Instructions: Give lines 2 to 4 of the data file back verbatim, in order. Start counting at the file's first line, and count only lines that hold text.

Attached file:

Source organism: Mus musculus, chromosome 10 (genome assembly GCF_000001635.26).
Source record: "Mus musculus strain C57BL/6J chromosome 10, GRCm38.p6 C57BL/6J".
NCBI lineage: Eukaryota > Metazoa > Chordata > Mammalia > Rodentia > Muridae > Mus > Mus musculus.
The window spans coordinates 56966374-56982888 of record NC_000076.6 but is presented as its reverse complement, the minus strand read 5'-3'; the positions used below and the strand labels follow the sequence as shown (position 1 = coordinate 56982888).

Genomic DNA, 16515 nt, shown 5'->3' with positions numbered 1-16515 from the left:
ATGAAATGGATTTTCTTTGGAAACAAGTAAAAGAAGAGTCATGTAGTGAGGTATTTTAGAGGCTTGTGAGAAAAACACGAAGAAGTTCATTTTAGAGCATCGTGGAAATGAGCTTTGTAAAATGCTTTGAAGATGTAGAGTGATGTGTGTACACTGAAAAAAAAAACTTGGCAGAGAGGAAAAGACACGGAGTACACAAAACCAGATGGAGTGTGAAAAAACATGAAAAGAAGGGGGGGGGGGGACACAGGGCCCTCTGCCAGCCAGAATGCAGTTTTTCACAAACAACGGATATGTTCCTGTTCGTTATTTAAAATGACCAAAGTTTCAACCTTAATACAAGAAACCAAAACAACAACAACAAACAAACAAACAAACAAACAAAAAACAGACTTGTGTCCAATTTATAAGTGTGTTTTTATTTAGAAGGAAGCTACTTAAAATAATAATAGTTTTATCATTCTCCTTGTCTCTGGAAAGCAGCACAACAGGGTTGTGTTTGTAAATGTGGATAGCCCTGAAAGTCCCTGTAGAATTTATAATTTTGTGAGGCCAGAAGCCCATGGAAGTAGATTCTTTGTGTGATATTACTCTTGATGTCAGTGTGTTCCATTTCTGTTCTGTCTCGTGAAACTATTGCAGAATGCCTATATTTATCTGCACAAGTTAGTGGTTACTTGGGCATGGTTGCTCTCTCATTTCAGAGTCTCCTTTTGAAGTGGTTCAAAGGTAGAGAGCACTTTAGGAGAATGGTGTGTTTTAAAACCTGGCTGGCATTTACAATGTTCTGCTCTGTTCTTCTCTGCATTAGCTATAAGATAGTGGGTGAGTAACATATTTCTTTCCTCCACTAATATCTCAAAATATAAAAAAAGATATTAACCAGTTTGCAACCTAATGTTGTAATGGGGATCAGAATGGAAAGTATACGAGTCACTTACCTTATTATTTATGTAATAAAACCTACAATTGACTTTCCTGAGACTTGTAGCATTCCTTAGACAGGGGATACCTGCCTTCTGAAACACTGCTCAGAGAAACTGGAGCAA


Source record: "Mus musculus strain C57BL/6J chromosome 10, GRCm38.p6 C57BL/6J".
NCBI lineage: Eukaryota > Metazoa > Chordata > Mammalia > Rodentia > Muridae > Mus > Mus musculus.
The window spans coordinates 56966374-56982888 of record NC_000076.6 but is presented as its reverse complement, the minus strand read 5'-3'; the positions used below and the strand labels follow the sequence as shown (position 1 = coordinate 56982888).